In 1978, only 24 percent of teenage boys and 44 percent of girls thought it was never acceptable for men to force sex on women, according to a psychological survey of 432 teenagers in Los Angeles. Answering on a five-point scale, the teens registered some degree of uncertainty that rape was wrong in instances where “he spent a lot of money on her” (39 percent of males and 12 percent of females could imagine situations where force was okay); where “she gets him sexually excited” (51 percent of boys and 42 percent of girls); or where “they have dated for a long time” (43 percent and 32 percent).
Reading these numbers, we can take some comfort that times—and social mores—have changed. But how much have they progressed, exactly? A new study called “Normalizing Sexual Violence,” to be published in the next issue of the journal Gender & Society, suggests teenagers are still growing up with the perception that rape and harassment are just “normal stuff” that “guys do.”
“They grab you, touch your butt and try to, like, touch you in the front, and run away, but it’s okay,” said a 13-year-old girl. “I never think it’s a big thing because they do it to everyone.”
Author Heather Hlavka, of Marquette University, wrote that the girls were “appropriating” an age-old set of gender dynamics—“boys will be boys”—to “make sense of everyday harassment, violence, coercion, and consent.” Her study, like so many others, found that sexual assault and harassment are underreported—but often because victims don’t see what was done to them as a crime. Some subjects viewed rape as wrong, but anything short of it as normal.
It’s important to note that the 100 study participants, all girls between the ages of three and 17, had been chosen through an advocacy group that labeled them as at-risk for sexual assault. But as Tara Culp-Ressler writes at ThinkProgress, this isn’t the only recent study to raise a red flag about the sexual mores being imparted to teens. Two studies last fall found that beliefs about sex—including tendencies toward and acceptance of sexual violence—are formed in the teenage years. Just as young women learn to rationalize violence, young men learn “sexual entitlement.”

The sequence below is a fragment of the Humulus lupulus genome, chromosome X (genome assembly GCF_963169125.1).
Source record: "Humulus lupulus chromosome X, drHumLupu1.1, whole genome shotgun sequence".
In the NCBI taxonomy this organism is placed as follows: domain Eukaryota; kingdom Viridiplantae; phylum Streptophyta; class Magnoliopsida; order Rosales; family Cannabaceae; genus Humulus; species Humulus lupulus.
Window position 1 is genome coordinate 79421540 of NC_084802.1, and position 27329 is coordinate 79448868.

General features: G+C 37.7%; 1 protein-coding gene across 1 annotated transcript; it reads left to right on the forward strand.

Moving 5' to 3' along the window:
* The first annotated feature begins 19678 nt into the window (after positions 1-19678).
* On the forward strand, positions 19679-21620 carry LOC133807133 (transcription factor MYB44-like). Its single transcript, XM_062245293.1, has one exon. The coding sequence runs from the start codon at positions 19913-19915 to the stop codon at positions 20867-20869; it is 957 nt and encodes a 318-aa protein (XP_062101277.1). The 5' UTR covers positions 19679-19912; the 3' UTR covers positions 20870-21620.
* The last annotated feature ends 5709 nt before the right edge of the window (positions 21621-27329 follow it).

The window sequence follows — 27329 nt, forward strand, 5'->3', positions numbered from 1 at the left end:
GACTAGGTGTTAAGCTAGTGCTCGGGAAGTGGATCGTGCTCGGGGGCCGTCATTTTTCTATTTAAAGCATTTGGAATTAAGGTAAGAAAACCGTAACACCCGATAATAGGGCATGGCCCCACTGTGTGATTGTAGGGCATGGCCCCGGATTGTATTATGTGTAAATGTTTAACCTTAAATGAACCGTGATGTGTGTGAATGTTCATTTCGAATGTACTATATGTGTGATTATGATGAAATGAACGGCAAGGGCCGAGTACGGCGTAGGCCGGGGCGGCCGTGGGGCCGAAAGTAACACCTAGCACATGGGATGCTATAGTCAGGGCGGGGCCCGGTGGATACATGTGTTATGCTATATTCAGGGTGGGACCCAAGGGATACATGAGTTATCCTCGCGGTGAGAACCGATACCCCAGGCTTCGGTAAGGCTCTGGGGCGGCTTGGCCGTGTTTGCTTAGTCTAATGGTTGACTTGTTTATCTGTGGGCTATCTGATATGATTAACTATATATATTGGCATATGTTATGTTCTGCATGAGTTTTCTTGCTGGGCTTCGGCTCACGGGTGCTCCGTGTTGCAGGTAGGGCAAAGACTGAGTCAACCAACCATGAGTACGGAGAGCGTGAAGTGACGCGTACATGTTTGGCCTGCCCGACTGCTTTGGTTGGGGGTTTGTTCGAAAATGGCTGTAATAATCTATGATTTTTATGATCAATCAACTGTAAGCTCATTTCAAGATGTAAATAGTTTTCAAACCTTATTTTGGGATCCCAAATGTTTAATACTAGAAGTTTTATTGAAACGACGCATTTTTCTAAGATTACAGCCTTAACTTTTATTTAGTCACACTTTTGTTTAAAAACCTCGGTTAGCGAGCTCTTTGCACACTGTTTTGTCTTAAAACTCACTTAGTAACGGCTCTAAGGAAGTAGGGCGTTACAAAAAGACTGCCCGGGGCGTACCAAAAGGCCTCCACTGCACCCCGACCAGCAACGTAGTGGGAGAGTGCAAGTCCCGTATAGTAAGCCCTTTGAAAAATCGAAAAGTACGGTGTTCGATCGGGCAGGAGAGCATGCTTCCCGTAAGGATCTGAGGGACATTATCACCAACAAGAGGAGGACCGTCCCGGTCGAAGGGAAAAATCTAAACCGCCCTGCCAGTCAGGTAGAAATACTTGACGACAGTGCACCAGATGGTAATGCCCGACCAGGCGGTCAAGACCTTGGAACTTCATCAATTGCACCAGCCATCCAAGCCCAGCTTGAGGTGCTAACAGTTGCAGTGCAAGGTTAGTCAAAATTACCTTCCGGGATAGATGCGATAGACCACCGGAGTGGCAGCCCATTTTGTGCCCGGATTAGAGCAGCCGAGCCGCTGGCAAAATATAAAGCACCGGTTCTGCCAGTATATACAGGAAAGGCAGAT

Fighting for their own social and sexual footing, girls tended to distance themselves from peers who had suffered sexual violence; to blame them for their own victimization; and to "slut-shame" them. "Sexual reputation mattered to girls and the threat of being labeled a 'ho' or a 'slut' loomed large," Hlavka writes—and often kept girls from reporting their own rapes or others'. One 12-year-old girl’s response, when a 13-year-old friend opened up about an incident with an 18-year-old, was, “Why you telling everybody you got raped when you didn’t?”
Hlavka concludes, “The sexual scripts culturally available to girls largely exclude sexual desire and pleasure,” and that girls are taught they have to be “gatekeepers” while boys learn that it’s okay to “work a ‘yes’ out” from someone who’s resisting. “Alternative solutions for the education of young people on sexual relations and abuse are long overdue,” she urges. “Sexual education must be gender equity education.”